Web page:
After school Gerry followed his father on to the building site and started an apprenticeship as an electrician. He felt ill at ease with the banter of the construction workers and, having little taste for learning the trade, he lit out.           

3                     

The failed manic defence                                              

Gerry built up a manic defence that symbolised what it was that he had lost, or was absent, and that would nullify the sense of the loss. Since his early twenties he has been involved in the ‘music business’, hanging out with bands and DJs and arranging events. At once he fell in with aspiring musicians and took on the job of managing them. At first he enjoyed a brief success, raking in the money from his activities. Some he promoted went on to become successful, ditching Gerry in the process. This was not, as it might be thought, the sign of an ineffectual personality; Gerry has an ongoing record of alienating colleagues by his unprovoked outbursts or through flirting with other men’s girls, flirting, because his interest in sex is usurped by his use of pornography. Although he had started off with a bang and made a lot of money from his brand, he steadily and surely laboured more and more under the reputation as a pariah in the industry. His associates, more fiercely motivated and single-minded than he, left him behind. He was, as a result, dropped with no part any more in the project he had been instrumental in setting up, while the project went on without him to become a money making success. His sense of being taken advantage of cut him to the quick. His profession hit the buffers, and he evinced little appetite to do anything else. Increasingly he was on the run from his ghosts.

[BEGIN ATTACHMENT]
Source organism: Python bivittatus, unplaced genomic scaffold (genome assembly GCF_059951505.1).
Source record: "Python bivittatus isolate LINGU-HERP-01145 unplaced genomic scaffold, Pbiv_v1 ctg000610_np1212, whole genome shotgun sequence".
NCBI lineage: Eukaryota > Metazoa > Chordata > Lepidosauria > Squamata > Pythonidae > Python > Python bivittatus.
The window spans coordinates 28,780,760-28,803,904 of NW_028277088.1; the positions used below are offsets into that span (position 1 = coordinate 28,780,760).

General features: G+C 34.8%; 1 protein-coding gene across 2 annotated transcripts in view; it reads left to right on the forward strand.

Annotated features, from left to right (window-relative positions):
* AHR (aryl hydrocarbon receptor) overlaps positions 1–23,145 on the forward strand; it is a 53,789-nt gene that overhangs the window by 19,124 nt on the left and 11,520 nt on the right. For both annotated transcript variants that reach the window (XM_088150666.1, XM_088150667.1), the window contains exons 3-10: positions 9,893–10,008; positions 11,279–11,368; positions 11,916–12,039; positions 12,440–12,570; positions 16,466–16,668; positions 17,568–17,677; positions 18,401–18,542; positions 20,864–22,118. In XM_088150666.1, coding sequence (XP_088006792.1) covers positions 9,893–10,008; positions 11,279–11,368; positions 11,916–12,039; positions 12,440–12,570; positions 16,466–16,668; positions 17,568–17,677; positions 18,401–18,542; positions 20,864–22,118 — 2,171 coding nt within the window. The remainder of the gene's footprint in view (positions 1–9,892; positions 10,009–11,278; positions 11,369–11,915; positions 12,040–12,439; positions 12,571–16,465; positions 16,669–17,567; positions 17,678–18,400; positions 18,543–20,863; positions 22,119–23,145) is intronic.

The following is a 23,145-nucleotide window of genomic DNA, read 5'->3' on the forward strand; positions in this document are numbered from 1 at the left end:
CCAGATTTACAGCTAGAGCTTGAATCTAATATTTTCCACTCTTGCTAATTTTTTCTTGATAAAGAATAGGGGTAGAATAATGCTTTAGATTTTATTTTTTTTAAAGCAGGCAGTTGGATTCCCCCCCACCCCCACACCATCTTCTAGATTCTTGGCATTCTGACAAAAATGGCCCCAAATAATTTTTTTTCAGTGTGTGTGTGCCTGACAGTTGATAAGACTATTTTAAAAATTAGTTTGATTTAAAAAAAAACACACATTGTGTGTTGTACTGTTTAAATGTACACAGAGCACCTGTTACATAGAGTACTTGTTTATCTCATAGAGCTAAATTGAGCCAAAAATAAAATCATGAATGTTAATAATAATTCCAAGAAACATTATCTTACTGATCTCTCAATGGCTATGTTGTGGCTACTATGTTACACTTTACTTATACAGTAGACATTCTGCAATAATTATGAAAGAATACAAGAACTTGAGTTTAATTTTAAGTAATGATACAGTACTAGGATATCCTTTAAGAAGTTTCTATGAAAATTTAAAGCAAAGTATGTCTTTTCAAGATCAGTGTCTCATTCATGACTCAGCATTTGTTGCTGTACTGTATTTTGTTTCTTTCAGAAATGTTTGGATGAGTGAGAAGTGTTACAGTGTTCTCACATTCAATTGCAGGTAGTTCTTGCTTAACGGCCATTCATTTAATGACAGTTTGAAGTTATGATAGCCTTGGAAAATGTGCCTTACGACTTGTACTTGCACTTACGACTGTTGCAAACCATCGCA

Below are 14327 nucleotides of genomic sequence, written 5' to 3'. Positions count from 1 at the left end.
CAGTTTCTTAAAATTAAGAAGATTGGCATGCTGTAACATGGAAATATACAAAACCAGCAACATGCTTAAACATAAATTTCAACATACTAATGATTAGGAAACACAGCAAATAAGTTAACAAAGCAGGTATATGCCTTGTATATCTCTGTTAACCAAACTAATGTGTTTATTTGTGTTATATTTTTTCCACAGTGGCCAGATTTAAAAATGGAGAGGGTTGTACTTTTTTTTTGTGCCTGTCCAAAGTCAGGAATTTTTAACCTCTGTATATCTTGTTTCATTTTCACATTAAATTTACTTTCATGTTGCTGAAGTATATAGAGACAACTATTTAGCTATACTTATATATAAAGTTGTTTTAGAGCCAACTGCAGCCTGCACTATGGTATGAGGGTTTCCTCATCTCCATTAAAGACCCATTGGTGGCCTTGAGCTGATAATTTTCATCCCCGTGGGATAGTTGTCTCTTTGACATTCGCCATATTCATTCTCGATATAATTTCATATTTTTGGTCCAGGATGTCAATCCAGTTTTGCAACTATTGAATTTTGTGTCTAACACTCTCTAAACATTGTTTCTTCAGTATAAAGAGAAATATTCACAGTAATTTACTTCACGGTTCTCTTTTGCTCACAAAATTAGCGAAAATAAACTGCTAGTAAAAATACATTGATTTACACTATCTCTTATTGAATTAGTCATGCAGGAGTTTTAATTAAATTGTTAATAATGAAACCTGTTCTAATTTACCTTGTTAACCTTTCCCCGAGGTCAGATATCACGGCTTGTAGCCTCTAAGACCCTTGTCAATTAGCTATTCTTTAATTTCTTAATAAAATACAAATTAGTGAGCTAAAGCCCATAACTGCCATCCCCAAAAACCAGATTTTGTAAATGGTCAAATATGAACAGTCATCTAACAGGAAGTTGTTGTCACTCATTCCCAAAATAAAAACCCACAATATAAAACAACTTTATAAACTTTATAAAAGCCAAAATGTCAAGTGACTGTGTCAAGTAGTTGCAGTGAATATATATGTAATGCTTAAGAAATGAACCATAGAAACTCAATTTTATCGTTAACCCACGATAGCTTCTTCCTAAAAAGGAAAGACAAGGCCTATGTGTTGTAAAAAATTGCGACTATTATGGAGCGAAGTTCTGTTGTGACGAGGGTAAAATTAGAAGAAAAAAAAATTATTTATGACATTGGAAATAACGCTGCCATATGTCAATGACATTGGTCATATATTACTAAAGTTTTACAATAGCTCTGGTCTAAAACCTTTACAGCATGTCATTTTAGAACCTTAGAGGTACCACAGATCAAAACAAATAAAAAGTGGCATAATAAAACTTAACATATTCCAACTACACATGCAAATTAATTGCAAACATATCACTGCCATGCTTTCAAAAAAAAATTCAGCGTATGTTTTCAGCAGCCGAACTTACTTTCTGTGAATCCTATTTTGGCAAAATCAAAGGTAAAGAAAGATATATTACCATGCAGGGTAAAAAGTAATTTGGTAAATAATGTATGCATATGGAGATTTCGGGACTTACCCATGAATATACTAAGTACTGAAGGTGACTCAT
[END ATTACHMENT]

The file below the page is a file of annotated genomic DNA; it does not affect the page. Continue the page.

His focus in session after session was the inertia. He felt prevented from doing a proper job of work in the world. This he saw to be at variance with the special sense he had of himself. Thus, to be ordinary was mediocrity on a par with the life led by his parents. He did not acknowledge his refusal. It was left to me to coax him and for me to fail. He preferred the role of misunderstood and flawed impresario, a soi-disant role that still usurped his time. This obsessive hobby of his he referred to as his ‘work’. It was, however, at the same time a bugbear, a source of mounting desperation and repeated let downs and fallings-out. In contrast, the speculative nature of his carefully constructed monologue masqueraded as calm reflection. This consisted in building up a sequence of alternative phrases as though nothing had any grounding in felt reality. There was always another name for things. Behind this was the complaint laid at my door that he was getting nowhere. He was representing his ‘loop’ for me.